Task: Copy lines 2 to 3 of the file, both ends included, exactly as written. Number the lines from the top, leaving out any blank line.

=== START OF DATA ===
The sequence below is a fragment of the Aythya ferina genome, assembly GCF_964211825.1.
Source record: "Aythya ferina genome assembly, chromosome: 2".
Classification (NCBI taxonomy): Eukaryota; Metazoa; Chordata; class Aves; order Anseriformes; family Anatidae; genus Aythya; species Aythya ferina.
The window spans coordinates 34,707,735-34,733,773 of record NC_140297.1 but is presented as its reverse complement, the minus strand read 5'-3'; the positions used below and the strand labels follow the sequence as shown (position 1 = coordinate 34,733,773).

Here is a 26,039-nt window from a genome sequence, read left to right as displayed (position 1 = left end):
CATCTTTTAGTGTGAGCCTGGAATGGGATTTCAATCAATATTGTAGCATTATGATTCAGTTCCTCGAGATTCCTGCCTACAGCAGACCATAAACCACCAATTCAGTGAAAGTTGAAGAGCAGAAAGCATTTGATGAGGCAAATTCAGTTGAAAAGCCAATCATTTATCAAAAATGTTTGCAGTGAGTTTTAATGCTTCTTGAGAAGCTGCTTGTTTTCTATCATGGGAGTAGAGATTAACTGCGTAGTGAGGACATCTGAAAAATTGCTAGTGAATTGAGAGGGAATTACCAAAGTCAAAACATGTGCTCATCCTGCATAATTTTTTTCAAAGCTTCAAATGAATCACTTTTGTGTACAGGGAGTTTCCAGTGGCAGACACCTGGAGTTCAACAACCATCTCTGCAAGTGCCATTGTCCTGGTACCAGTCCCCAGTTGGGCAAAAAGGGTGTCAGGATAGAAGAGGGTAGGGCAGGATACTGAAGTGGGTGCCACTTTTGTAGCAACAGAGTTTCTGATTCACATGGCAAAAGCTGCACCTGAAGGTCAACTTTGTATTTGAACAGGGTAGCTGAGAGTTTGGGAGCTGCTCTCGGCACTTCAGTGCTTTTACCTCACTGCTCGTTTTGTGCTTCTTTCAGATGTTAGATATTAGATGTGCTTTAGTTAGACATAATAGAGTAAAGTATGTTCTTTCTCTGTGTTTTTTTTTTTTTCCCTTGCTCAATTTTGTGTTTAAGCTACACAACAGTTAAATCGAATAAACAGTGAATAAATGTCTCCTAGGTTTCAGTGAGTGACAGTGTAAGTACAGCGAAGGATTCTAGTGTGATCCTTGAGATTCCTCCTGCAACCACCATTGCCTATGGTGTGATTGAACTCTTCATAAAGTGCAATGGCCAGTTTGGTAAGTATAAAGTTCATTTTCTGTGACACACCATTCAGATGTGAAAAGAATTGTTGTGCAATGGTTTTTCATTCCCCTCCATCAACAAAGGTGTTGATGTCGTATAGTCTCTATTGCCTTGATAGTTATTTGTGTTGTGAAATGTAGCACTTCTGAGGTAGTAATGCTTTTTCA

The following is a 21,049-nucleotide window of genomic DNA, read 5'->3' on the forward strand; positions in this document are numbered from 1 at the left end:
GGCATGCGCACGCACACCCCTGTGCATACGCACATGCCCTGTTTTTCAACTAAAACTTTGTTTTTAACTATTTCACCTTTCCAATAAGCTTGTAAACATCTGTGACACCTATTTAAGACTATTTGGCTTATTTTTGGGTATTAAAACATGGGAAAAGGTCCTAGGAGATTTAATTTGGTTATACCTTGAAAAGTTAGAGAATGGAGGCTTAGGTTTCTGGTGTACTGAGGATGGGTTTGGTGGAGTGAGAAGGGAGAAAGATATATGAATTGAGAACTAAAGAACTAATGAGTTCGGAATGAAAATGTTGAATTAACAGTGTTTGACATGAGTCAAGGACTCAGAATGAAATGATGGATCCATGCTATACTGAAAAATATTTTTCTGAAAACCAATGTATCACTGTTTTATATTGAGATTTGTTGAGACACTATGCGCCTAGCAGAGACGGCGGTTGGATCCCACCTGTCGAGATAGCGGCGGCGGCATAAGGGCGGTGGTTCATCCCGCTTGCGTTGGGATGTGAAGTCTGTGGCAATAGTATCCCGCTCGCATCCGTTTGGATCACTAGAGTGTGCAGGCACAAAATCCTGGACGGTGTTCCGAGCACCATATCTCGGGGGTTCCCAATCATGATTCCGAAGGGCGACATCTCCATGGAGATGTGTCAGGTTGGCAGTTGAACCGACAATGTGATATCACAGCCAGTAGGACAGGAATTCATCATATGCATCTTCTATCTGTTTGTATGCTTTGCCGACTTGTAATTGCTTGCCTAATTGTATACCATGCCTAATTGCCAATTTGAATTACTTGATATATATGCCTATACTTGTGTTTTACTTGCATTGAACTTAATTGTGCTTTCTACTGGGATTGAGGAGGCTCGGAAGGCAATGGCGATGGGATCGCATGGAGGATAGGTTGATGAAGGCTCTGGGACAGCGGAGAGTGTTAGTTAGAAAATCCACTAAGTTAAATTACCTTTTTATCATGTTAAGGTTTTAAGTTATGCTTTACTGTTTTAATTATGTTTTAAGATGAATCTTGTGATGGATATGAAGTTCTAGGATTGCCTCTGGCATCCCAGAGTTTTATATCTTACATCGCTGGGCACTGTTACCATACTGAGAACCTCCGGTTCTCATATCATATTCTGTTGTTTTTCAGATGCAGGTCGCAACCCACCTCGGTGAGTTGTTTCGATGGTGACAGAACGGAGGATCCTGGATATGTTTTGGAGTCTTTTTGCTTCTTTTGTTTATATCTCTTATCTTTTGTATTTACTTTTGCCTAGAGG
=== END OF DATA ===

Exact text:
Source record: "Aythya ferina genome assembly, chromosome: 2".
Classification (NCBI taxonomy): Eukaryota; Metazoa; Chordata; class Aves; order Anseriformes; family Anatidae; genus Aythya; species Aythya ferina.